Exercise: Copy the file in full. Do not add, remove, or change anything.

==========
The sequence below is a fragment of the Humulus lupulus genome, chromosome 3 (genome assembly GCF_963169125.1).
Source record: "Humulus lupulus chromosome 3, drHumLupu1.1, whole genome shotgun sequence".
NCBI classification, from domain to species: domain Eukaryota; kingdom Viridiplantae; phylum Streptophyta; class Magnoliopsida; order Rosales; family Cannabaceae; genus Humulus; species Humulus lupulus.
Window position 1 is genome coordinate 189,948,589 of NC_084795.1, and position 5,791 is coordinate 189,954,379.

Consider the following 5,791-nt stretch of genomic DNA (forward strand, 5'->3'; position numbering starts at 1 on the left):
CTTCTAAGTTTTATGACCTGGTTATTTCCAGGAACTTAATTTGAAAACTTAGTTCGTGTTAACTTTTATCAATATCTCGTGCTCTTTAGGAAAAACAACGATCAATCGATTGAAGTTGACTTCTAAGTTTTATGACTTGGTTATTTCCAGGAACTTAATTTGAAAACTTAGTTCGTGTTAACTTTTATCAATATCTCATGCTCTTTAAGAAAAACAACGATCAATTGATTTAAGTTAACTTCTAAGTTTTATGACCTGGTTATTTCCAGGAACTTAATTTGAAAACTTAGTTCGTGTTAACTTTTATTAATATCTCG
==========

The sequence below is a fragment of the Humulus lupulus genome, chromosome 3 (genome assembly GCF_963169125.1).
Source record: "Humulus lupulus chromosome 3, drHumLupu1.1, whole genome shotgun sequence".
NCBI classification, from domain to species: domain Eukaryota; kingdom Viridiplantae; phylum Streptophyta; class Magnoliopsida; order Rosales; family Cannabaceae; genus Humulus; species Humulus lupulus.
Window position 1 is genome coordinate 189,948,589 of NC_084795.1, and position 5,791 is coordinate 189,954,379.

Consider the following 5,791-nt stretch of genomic DNA (forward strand, 5'->3'; position numbering starts at 1 on the left):
CTTCTAAGTTTTATGACCTGGTTATTTCCAGGAACTTAATTTGAAAACTTAGTTCGTGTTAACTTTTATCAATATCTCGTGCTCTTTAGGAAAAACAACGATCAATCGATTGAAGTTGACTTCTAAGTTTTATGACTTGGTTATTTCCAGGAACTTAATTTGAAAACTTAGTTCGTGTTAACTTTTATCAATATCTCATGCTCTTTAAGAAAAACAACGATCAATTGATTTAAGTTAACTTCTAAGTTTTATGACCTGGTTATTTCCAGGAACTTAATTTGAAAACTTAGTTCGTGTTAACTTTTATTAATATCTCG